The platform economy is becoming a driving force of innovation and growth in the world.
Companies in this category create digital platforms to enable interactions between individuals or businesses that need something and individuals or business that provide something. The “something” may be a product, service, money, labor or other asset of value.
The distinguishing characteristic of platform economy companies is that they generally have high market value while owning no assets and having few employees. The world’s largest movie house owns no cinemas (Netflix). One of the largest and most valuable retailers in the world owns no inventory (Alibaba). The largest personal transportation company owns no vehicles (Uber). And the list of examples could go on.
Amazon, of course, has been the quintessential platform company, although their acquisition of Whole Foods now extends their capabilities beyond digital.
But, there’s a new kid on the block of platform economy companies, and that entrant is Brandless. What is their model? And what does the whole notion of the platform economy have to do with the insurance industry?
The Brandless brand
Brandless is a new online grocery retailer with a simple value proposition. Every item for sale is three dollars ($3). The company provides healthy, socially conscious options such as organic, gluten-free, vegan, and environmentally friendly products, obtained by fair trade principles. Although they are not selling name brand items, like Amazon and other online retailers, they are nonetheless connecting suppliers that create the products to buyers that are looking for items with these characteristics.
It could be just another of many online-only retailers that are based on a digital platform. Or, it could grow to become a dominant force in grocery. The irony is that the biggest challenge they may face is building the Brandless brand, something that is already underway despite the company name.
Insurance industry implications
There are three implications for the insurance industry from the platform economy, overall. First, and perhaps foremost, is how customers and their risks are evolving. The companies mentioned and many more are reshaping industries, becoming companies with major insurance needs in their own rights, while causing incumbents in the industry to rethink their businesses or venture into the building of their own digital platforms. In addition, the risk profile is different for these platform-based businesses, as they are likely to have huge cyber-risk exposure, but limited needs for workers’ compensation and property coverages.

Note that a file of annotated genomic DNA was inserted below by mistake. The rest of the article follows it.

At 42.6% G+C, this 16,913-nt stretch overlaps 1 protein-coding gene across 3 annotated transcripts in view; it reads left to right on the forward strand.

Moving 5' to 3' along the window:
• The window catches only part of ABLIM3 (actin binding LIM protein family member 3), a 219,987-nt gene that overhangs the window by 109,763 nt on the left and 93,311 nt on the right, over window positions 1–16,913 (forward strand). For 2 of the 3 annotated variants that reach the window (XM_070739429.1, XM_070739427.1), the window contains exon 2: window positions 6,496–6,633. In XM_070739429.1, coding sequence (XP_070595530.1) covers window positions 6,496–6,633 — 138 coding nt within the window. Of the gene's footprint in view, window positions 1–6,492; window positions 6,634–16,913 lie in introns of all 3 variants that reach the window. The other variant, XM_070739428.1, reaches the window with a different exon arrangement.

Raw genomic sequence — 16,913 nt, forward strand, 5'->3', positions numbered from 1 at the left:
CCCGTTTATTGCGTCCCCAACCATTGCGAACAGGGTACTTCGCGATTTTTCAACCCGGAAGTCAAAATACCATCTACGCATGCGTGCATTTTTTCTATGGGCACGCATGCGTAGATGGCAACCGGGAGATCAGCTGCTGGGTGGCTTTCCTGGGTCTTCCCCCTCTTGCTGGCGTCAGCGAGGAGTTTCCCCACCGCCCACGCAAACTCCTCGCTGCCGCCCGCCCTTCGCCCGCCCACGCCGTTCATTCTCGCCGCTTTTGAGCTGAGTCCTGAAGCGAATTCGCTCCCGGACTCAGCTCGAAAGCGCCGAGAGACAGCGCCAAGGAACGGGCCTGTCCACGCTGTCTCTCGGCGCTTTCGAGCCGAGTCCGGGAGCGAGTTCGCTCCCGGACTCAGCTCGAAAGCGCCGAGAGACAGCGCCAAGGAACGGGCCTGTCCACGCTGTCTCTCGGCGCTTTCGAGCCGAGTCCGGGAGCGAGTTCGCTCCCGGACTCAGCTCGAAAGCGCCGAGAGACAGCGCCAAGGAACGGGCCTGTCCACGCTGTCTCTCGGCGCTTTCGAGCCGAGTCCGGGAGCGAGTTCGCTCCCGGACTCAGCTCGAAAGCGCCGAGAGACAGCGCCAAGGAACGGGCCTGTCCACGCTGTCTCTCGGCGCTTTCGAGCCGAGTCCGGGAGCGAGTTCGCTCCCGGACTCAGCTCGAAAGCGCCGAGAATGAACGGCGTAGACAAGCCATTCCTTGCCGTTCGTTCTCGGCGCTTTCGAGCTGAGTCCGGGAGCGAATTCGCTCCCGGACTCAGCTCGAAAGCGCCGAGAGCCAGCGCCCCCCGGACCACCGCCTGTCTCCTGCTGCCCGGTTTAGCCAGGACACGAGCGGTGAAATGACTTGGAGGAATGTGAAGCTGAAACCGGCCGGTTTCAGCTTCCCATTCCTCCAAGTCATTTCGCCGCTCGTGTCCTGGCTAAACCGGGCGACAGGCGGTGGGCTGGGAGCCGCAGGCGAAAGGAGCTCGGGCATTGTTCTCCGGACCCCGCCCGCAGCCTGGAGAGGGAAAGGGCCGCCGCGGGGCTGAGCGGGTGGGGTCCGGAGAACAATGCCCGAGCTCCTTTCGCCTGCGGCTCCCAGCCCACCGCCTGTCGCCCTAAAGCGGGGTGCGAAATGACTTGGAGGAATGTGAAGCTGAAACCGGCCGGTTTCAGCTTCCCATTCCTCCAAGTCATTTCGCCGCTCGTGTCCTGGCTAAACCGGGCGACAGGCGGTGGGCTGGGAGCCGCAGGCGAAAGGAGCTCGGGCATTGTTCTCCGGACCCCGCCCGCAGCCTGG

The second implication for insurers is that other emerging “economies” such as the sharing economy and the gig economy are based on digital platforms. They are “instances” of a platform economy. For example, the gig economy enables independent individuals to offer their labor and skills to a company or another individual that needs it, with the platform operator taking a fee for making the connection. The sharing economy, in particular, is already important for insurers, as it influences the ownership and use of assets by individuals, such as cars, homes, and bikes.
Finally, insurers must consider the rise of the platform economy models in the insurance industry. The early models tend to be digital agents and brokers, performing a similar function to live agents today, but doing it via modern digital platforms that may be easier, faster and lower cost than traditional distribution channels.
It's generally understood that digital agents will have a big impact on certain segments of the insurance industry. It remains to be seen if the platform economy model will be successful in other parts of insurance, such as for peer-to-peer insurers, claim repair networks, or subsets of the gig economy for insurance industry professionals like adjusters and loss control engineers.
Platforms and the future
One thing is certain. Insurers should investigate and understand the developments in the platform economy. As many insurers strive to become more digital, the creation of digital platforms and capabilities within the enterprise will position insurers to participate in other dimensions of the platform economy.
Brandless may or may not become a big brand, but the momentum for the platform economy is unmistakable and something in which insurers should be actively engaged. Will there be a future platform-based company in the insurance industry that becomes the largest force in insurance without holding any risk or employing any underwriters and adjusters?
Mark Breading is a partner at Boston-based SMA. Email him at firstname.lastname@example.org. This article first appeared on StrategyMeetsAction.com and is reprinted here with their permission. Opinions expressed in this article are the author's own.